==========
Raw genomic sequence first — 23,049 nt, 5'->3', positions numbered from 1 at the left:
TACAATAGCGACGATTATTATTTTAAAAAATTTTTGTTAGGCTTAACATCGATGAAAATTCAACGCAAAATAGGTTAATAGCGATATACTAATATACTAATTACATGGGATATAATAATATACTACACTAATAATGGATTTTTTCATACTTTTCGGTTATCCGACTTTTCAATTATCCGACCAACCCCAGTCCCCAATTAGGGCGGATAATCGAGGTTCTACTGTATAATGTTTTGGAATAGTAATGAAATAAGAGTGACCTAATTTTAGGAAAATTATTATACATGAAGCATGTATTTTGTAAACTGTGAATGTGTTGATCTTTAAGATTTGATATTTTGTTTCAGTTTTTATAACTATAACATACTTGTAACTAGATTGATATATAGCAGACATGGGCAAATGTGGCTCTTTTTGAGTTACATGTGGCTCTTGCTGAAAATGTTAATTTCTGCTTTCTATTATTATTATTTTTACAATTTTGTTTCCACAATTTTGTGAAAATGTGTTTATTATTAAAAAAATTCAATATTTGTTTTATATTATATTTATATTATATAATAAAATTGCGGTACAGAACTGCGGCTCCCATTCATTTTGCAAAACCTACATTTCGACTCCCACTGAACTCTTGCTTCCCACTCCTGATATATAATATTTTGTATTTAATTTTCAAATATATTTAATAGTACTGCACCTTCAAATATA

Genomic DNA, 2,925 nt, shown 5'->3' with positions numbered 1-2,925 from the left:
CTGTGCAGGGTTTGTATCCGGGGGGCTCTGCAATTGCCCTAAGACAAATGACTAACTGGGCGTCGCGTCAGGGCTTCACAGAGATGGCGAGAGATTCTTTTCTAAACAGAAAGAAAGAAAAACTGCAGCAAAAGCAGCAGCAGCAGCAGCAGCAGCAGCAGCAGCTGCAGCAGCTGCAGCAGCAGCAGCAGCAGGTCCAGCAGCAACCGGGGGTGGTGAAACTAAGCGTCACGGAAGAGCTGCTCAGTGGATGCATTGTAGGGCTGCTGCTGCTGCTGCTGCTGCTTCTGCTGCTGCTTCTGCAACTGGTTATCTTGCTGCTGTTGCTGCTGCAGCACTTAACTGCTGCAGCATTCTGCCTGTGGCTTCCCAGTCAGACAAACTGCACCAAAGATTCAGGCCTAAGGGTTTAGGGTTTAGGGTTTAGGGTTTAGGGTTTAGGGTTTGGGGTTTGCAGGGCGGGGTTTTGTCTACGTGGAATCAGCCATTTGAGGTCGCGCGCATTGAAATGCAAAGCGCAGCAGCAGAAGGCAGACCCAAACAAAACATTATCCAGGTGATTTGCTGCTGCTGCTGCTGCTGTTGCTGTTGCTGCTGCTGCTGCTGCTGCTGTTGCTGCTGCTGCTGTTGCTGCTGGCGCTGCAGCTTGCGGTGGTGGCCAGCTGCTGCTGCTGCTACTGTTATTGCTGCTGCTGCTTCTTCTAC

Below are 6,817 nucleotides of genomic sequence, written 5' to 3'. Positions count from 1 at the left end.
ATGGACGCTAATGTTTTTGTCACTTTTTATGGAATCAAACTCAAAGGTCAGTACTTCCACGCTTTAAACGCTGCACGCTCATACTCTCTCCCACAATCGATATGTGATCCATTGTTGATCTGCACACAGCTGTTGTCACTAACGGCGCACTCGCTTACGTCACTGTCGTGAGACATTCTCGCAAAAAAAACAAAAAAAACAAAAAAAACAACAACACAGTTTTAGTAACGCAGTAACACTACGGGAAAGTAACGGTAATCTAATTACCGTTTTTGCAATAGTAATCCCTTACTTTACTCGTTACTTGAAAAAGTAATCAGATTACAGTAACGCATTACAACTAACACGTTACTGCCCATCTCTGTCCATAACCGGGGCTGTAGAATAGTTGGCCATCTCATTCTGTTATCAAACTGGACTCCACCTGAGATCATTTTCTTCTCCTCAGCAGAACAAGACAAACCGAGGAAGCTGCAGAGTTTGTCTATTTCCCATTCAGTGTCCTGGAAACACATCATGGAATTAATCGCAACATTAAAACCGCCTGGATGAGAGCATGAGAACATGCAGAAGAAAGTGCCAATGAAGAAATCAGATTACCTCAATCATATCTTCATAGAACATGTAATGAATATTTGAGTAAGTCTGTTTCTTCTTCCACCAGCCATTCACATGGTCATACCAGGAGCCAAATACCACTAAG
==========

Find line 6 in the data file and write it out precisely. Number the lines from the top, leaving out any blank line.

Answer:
ATGGACGCTAATGTTTTTGTCACTTTTTATGGAATCAAACTCAAAGGTCAGTACTTCCACGCTTTAAACGCTGCACGCTCATACTCTCTCCCACAATCGATATGTGATCCATTGTTGATCTGCACACAGCTGTTGTCACTAACGGCGCACTCGCTTACGTCACTGTCGTGAGACATTCTCGCAAAAAAAACAAAAAAAACAAAAAAAACAACAACACAGTTTTAGTAACGCAGTAACACTACGGGAAAGTAACGGTAATCTAATTACCGTTTTTGCAATAGTAATCCCTTACTTTACTCGTTACTTGAAAAAGTAATCAGATTACAGTAACGCATTACAACTAACACGTTACTGCCCATCTCTGTCCATAACCGGGGCTGTAGAATAGTTGGCCATCTCATTCTGTTATCAAACTGGACTCCACCTGAGATCATTTTCTTCTCCTCAGCAGAACAAGACAAACCGAGGAAGCTGCAGAGTTTGTCTATTTCCCATTCAGTGTCCTGGAAACACATCATGGAATTAATCGCAACATTAAAACCGCCTGGATGAGAGCATGAGAACATGCAGAAGAAAGTGCCAATGAAGAAATCAGATTACCTCAATCATATCTTCATAGAACATGTAATGAATATTTGAGTAAGTCTGTTTCTTCTTCCACCAGCCATTCACATGGTCATACCAGGAGCCAAATACCACTAAG